Here's how she made the counter-allegation that he became impatient and aggressive toward her and her staff because he didn't like the explanations she dutifully provided:

Lumen Cayetano
"What that resident failed to mention clearly is indeed, he called the office on numerous occasions. He spoke to a number of members of my staff, and he pretty much intimidated and tried to bully my staff. I spoke to the gentlemen. As we are speaking right now, I gave him the information I gave him the information. If you noticed, he quoted a figure in his interview. Clearly, he spoke to me, and clearly, I disclosed information to him. So, he misquoted me. He misquoted the 'I don't care.' He took that out of context. Indeed, there was an 'I don't care,' but that came after he bullied me and he threatened that he would go to the media. So clearly, after I had given him all the information that I had on hand, I am a technocrat. I don't decide what gets spent, how it gets spent, and all of that. My minister and my ministry go based on my recommendation and the best advice that I offer. So, when he threatened to go to the media, I told him, well, if that is what you want to do, sir, then I don't care because, at this point in time, I have given you the best information, to the best of my knowledge, that I have in my possession. People may be of the view of that we're not taking the situation seriously, Daniel, but it is in my best interest to ensure that the environment is protected, to ensure that waste is managed properly. And I have an obligation to ensure that those are done. So, I can reason with the frustration. I can understand the perspective, the point of view where the facilities are sitting there not being used. But, we can offer a commitment that those facilities will start to come on stream within the next 3 to 6 months. One of the things that need to be born in mind as well using these facilities, and bringing these facilities live requires a tendering process. It's not you wake up and you assign the operations of the facility to anybody. They need to be suitably qualified. They need to be able to have the cash flow to manage and operate these facilities. They're coming on stream. I just appeal, and I ask for people to be patient with us. And within the wider context of waste management, there are challenges everywhere."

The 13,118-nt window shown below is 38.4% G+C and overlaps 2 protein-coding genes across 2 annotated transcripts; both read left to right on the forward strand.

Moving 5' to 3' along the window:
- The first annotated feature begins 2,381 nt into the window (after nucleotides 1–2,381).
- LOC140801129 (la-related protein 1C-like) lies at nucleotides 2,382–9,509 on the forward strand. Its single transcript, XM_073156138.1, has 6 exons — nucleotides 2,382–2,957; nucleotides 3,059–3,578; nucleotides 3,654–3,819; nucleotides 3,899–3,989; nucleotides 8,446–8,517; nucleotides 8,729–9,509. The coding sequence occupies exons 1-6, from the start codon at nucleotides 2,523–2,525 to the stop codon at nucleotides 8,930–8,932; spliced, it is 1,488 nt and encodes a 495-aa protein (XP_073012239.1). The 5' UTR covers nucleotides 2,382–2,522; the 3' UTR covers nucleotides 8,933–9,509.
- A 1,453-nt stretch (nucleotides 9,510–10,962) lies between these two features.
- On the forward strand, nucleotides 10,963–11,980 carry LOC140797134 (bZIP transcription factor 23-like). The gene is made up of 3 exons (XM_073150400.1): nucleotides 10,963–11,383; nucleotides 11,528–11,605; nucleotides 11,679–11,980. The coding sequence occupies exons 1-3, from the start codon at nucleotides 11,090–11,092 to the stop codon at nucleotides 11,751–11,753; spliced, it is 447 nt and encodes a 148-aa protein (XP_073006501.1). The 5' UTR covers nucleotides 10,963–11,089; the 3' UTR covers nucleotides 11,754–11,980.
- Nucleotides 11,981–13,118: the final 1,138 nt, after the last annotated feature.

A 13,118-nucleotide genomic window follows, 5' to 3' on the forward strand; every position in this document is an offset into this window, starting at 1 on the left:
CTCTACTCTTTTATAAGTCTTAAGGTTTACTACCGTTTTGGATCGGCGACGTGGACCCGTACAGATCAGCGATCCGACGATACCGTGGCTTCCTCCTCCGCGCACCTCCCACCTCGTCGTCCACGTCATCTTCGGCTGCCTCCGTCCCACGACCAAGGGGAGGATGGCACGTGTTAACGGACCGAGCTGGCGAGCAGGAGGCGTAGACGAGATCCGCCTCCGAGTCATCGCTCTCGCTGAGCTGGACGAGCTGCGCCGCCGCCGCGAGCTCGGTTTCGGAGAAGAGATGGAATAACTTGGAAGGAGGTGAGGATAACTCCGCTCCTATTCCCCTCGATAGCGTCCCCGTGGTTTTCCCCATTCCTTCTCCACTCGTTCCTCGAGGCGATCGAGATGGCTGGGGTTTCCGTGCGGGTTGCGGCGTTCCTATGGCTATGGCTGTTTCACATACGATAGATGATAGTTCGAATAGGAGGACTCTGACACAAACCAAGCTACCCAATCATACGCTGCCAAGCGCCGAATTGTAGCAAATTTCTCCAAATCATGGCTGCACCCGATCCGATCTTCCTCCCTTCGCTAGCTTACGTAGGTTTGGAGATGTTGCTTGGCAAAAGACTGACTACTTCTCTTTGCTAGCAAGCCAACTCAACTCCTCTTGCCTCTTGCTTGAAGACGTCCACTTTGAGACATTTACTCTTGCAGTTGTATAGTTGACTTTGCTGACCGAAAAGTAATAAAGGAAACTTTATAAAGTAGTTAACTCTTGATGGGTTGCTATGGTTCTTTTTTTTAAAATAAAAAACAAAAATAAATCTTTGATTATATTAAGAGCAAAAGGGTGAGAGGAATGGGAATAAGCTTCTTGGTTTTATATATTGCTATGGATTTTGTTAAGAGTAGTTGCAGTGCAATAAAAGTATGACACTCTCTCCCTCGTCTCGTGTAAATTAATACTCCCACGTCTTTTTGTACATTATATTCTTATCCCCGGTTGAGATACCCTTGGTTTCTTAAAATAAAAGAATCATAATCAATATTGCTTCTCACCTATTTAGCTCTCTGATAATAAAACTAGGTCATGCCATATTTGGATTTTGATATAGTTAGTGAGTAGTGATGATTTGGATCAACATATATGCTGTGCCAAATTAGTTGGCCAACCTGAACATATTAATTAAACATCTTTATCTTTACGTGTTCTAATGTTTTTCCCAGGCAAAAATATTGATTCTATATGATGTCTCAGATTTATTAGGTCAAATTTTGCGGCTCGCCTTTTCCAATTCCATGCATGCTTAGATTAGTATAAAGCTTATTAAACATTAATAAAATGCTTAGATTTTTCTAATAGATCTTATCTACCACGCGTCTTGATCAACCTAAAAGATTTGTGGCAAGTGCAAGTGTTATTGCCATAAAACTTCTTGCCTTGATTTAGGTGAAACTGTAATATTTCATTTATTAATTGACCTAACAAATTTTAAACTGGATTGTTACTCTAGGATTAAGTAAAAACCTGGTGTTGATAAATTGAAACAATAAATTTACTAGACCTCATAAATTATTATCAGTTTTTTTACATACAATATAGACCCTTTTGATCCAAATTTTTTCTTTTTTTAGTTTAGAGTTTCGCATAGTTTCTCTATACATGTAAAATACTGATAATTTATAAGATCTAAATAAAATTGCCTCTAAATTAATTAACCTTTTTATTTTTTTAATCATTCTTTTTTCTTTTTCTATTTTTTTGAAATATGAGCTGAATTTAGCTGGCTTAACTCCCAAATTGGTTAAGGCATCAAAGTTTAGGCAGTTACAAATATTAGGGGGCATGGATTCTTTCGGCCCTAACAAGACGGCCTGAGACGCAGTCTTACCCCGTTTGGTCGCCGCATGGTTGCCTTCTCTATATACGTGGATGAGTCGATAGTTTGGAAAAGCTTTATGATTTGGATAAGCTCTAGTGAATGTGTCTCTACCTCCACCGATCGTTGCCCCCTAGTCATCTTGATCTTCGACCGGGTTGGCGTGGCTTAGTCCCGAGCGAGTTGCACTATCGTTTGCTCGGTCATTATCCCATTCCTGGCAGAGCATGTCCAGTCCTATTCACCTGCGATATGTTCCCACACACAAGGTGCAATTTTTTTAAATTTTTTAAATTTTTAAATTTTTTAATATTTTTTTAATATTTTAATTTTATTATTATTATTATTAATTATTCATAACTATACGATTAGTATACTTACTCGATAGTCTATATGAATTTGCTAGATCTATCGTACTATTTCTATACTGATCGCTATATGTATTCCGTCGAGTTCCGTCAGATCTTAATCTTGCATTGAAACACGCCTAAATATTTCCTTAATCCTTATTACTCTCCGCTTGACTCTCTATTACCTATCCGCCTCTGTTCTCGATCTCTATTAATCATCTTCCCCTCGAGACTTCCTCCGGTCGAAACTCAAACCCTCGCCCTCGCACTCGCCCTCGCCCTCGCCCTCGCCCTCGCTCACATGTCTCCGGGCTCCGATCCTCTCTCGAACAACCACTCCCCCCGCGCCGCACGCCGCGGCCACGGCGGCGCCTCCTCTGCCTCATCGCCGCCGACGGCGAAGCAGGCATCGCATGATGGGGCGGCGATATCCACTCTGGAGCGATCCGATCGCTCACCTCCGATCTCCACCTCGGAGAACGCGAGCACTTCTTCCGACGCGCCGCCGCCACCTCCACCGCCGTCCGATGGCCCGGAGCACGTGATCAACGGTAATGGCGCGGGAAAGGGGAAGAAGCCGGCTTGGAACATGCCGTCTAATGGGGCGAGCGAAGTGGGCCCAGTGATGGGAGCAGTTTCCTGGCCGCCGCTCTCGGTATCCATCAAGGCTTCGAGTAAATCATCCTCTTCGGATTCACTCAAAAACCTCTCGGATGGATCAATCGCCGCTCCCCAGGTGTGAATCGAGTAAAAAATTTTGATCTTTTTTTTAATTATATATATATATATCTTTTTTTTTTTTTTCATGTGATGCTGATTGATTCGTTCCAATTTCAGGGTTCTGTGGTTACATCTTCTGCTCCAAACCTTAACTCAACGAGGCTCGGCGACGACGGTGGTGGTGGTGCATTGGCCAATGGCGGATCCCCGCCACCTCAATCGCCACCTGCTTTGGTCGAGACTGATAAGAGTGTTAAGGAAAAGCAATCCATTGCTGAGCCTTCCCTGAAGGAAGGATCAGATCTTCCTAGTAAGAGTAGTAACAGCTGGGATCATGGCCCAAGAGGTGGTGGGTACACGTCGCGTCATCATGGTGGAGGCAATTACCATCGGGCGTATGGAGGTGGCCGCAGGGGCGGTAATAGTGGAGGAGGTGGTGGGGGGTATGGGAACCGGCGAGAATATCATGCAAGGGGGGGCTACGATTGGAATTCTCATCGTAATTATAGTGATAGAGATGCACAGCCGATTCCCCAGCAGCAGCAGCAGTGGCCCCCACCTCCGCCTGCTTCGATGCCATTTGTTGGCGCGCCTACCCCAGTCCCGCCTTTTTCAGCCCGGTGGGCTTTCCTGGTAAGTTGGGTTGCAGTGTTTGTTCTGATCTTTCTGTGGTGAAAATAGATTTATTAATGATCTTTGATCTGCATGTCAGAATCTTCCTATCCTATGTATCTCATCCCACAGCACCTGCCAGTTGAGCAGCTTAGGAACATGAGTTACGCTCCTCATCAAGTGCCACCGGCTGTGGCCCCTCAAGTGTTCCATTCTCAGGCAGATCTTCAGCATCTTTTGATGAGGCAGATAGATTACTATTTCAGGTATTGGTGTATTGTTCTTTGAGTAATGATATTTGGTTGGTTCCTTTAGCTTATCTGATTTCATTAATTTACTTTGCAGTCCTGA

Again, the Director insisted to us that the transfer stations should be operational in the next few months.

Channel 7